One husband sinned greatly with several extramarital affairs. The wife had full biblical “permission” to leave him; no pastor I know would have objected. But she thought she saw a real change for the first time so they went to a place that specializes in sexual addiction. The counselor set out the conditions: “Your wife is going to write down thirty questions that she has always wanted to ask you. You’re going to be hooked up to a lie detector and a detective is going to monitor every answer. She’s finally going to get all her answers, and you’ll submit to this lie detector test every four months for the next two years. And by the way—one more act of unfaithfulness and she is going to divorce you.”

The husband agreed and through much counseling and confession their marriage was restored. At the end of two years the marriage had become so sweet that the wife told her husband, “You don’t have to take the lie detector tests anymore” but the husband said, “Yes, I do.”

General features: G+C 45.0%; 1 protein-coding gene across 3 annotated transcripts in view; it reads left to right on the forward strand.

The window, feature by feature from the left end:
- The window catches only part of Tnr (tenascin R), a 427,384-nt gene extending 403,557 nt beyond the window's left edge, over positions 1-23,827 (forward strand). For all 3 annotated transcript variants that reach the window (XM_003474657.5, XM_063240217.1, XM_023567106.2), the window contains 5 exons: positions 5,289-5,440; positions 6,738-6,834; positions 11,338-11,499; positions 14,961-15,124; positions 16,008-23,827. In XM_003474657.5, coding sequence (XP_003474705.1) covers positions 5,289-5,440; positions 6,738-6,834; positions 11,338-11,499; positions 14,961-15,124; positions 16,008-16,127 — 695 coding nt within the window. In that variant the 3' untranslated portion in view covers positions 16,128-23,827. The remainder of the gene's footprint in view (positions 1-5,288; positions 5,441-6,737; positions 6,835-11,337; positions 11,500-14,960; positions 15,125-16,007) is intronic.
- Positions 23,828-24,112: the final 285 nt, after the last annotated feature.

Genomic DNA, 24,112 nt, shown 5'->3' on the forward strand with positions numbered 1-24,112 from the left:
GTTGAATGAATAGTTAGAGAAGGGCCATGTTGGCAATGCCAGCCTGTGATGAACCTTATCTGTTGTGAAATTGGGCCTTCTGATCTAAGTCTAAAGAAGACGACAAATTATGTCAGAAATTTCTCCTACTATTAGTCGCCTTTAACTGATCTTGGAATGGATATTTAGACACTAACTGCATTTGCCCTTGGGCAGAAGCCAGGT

You see, that’s real repentance. That’s a man who realizes the harm he has done and the harm he is capable of doing again so he welcomes accountability. His desire to stop hurting his wife is greater than his desire to “enjoy” the sin that wounds her. He knows the latter desire is not yet nonexistent so he takes concrete steps to guard himself and ultimately protect his wife from further pain.

Contrast this with a husband who had “dabbled” in meth. He and his wife have two small children. When his wife said it wasn’t safe for her and the children to share the same house with a meth addict, but she was willing to work with him if he would enter recovery, he said he was done with meth, recovery wasn’t necessary, and he refused to consider any drug tests. That’s not repentance. Lying and addiction are virtual synonyms. A repentant addict knows this and admits it and sees the tests as necessary steps for healing.